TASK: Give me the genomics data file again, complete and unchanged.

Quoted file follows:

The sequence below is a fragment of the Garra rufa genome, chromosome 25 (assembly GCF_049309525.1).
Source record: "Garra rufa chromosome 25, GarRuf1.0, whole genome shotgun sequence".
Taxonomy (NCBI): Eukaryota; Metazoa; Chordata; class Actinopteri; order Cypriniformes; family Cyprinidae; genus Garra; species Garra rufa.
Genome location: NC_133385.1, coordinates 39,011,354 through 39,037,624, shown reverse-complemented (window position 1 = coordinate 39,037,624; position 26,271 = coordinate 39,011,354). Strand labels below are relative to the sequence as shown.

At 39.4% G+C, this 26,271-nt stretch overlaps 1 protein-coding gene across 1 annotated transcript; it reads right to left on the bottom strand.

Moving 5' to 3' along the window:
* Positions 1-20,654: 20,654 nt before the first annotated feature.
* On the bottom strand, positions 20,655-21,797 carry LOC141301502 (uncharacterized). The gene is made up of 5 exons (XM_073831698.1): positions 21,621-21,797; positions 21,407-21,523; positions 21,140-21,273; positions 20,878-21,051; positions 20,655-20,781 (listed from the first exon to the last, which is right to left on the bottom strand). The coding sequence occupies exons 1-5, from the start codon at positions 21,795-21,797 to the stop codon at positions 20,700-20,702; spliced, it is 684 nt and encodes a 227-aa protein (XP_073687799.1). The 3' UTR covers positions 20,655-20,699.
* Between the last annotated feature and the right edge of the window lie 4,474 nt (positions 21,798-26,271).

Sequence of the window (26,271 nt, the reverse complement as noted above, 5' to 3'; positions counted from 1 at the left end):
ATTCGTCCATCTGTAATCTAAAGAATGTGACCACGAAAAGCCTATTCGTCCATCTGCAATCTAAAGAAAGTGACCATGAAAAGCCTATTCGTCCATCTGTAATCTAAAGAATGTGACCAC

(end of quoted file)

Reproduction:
The sequence below is a fragment of the Garra rufa genome, chromosome 25 (assembly GCF_049309525.1).
Source record: "Garra rufa chromosome 25, GarRuf1.0, whole genome shotgun sequence".
Taxonomy (NCBI): Eukaryota; Metazoa; Chordata; class Actinopteri; order Cypriniformes; family Cyprinidae; genus Garra; species Garra rufa.
Genome location: NC_133385.1, coordinates 39,011,354 through 39,037,624, shown reverse-complemented (window position 1 = coordinate 39,037,624; position 26,271 = coordinate 39,011,354). Strand labels below are relative to the sequence as shown.

At 39.4% G+C, this 26,271-nt stretch overlaps 1 protein-coding gene across 1 annotated transcript; it reads right to left on the bottom strand.

Moving 5' to 3' along the window:
* Positions 1-20,654: 20,654 nt before the first annotated feature.
* On the bottom strand, positions 20,655-21,797 carry LOC141301502 (uncharacterized). The gene is made up of 5 exons (XM_073831698.1): positions 21,621-21,797; positions 21,407-21,523; positions 21,140-21,273; positions 20,878-21,051; positions 20,655-20,781 (listed from the first exon to the last, which is right to left on the bottom strand). The coding sequence occupies exons 1-5, from the start codon at positions 21,795-21,797 to the stop codon at positions 20,700-20,702; spliced, it is 684 nt and encodes a 227-aa protein (XP_073687799.1). The 3' UTR covers positions 20,655-20,699.
* Between the last annotated feature and the right edge of the window lie 4,474 nt (positions 21,798-26,271).

Sequence of the window (26,271 nt, the reverse complement as noted above, 5' to 3'; positions counted from 1 at the left end):
ATTCGTCCATCTGTAATCTAAAGAATGTGACCACGAAAAGCCTATTCGTCCATCTGCAATCTAAAGAAAGTGACCATGAAAAGCCTATTCGTCCATCTGTAATCTAAAGAATGTGACCAC